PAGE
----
Context: I'll admit, I've recently transitioned to a PM role at a new company, and the atmosphere is slightly different than the previous firm I worked at. I was a 'Project Manager' (note the quotations) at my previous role, but it wasnt a position that had enterprise-wide visibility.

In my current role, I've got quite a handful - I like challenges - and I'm loving it.

The problem I'm finding right now is that with some of the projects I'm handling, I find that I'm the only one who's talking in the team meetings. Its not that I'm afraid of speaking up in front of people, but I really really want to foster communication and get the whole group-chatter going.

How do I foster this? I frequently pause and ask for any questions/ feedback, I encourage people to interrupt me or criticize me, and I've got a pretty friendly personality overall.

And yet, I'm just coming off project kick off meeting this morning that barely lasted half an hour. Due to the nature of the project (its a program, really), I couldnt get into risk assessment or planning the schedule, but I'm finding that my meetings frequently last <30 minutes, whereas other PMs can easily stretch it into 60 minutes.

I'm a fan for short, to-the-point meetings, but sometimes I wonder if I'm making the meetings too short to cover everything that could/should be covered.

I'm wondering if its because I'm new to the company and may not know some specific history (pertaining to the project) or of the various groups.

Are there any tips/ tricks you guys use to improve / foster group chatter?

8 Answers 8


Most people actually have got the opposite problem (over-running meetings!) :)

Here are some suggestions:

  • Assess the impact of the lack of communications: running long meetings has never been a sign of good (project) management so the fact that your meetings are shorter than other PM's isn't a problem per se. However as you feel this is causing issues, it could be helpful for you to clarify how this is actually impacting your projects. Do you think people withhold information from you? Do you feel that people don't trust you or are intimidated? Are you concerned that you're missing some important things as a PM? Could this lead to project failure?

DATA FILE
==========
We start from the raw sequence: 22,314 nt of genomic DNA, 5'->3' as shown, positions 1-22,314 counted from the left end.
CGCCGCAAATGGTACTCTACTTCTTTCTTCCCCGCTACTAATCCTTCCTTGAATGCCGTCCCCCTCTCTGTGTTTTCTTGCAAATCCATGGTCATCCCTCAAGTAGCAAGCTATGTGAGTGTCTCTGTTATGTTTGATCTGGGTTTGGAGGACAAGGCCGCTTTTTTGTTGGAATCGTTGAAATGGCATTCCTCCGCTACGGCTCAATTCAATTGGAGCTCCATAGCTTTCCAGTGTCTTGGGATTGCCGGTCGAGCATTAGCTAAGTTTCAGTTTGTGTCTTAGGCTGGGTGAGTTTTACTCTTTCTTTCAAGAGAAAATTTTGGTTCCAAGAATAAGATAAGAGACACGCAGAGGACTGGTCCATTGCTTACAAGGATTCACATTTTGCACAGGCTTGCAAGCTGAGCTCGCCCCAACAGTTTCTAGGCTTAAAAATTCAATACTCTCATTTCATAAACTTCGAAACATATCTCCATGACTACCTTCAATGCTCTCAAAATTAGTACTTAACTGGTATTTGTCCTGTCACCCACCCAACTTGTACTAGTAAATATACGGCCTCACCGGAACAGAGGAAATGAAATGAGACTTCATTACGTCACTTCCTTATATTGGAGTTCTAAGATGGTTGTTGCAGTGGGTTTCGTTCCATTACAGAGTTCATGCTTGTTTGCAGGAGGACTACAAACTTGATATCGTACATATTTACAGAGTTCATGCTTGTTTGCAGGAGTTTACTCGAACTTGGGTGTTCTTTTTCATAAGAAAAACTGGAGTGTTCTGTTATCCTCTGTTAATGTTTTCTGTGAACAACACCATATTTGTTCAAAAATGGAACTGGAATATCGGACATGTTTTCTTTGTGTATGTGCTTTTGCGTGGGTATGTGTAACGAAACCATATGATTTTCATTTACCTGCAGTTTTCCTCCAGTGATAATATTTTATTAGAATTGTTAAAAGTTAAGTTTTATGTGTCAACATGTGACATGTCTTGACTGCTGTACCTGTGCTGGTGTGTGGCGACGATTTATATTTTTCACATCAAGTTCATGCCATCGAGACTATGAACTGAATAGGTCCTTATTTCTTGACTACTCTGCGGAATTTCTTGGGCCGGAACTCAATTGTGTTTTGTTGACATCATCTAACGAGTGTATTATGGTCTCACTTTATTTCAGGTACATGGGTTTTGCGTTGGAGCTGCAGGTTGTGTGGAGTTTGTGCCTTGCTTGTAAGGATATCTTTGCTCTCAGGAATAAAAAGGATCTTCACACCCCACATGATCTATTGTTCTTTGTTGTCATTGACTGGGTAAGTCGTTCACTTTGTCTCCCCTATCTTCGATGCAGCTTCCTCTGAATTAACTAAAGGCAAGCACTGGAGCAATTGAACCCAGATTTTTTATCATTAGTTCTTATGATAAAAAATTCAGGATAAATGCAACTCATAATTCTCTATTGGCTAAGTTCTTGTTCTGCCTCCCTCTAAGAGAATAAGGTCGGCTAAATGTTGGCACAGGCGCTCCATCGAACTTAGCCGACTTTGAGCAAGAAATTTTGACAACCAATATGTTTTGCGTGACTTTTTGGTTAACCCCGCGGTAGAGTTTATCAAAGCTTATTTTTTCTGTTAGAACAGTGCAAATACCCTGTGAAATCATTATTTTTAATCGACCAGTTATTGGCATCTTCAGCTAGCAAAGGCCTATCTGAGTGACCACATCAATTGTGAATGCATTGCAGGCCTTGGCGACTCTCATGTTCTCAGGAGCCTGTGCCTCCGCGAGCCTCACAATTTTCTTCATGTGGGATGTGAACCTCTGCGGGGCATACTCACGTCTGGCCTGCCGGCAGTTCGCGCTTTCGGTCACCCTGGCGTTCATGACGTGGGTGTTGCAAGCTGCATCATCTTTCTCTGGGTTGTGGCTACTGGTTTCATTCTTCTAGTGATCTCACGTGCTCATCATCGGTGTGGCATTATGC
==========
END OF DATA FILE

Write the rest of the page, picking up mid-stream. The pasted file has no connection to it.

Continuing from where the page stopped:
• Openly address communications with your team: make communications a topic of discussion and ask people what they expect and need when it comes to project communications, how you as a team could improve in this area, etc. You can do this either as a team exercise or one-on-one if you feel this would work better. This could help you identify why people are not talking.
  • Get people to actively participate in meetings: prepare agendas (with meeting objectives) and ask people to contribute to the discussion by presenting a topic or bringing their questions/issues to the table. If people are not naturally inclined to talk in front of others, beware of putting them on the spot, so give them the opportunity of talk on a volunteer-basis only. Identify the people who would be more at ease to talk; once one starts, this will encourage others to join in. Thank people who contribute.
  • Ensure your meetings are productive: share meeting minutes and follow-up on actions and items in subsequent meetings. This will give continuity to your communications and help people appreciate that things get done thanks to these meetings (so there is something in it for them).
  • Get another perspective: if you can, find a peer (another PM in your organisation) to support you; ask to attend one of their meetings and/or for them to attend one of yours. This will give you a sense of how things go elsewhere by observing others (you may witness some good techniques or different ways to go about running a meeting) as well as getting external feedback. Since you are new to this company there could be a case of organisational culture where people are not accustomed to talk in meetings, so this would be a way to find out.
  • Get people to talk outside of meetings too: if meetings are currently the only forum where you get to talk to those who work on your projects, create other opportunities to chat, such as informal corridor chats, coffee breaks, or morale events like those suggested by Lewis.

Spend time ahead of the meeting thinking about questions you can ask specific team members. Then think about people you can ask to comment on the responses.

Sally, what are your thoughts on risk ? John, Sally said her biggest concern was . Do you agree? etc.

If the people are shy or just introverted, you'll need to do more than you are accustomed to in order to get them talking.


A side piece of advice... If you ask the group a question, or really need a response to a statement, and nobody is stepping up... do a slow count to 10 or 15 (inside voice of course. :-) )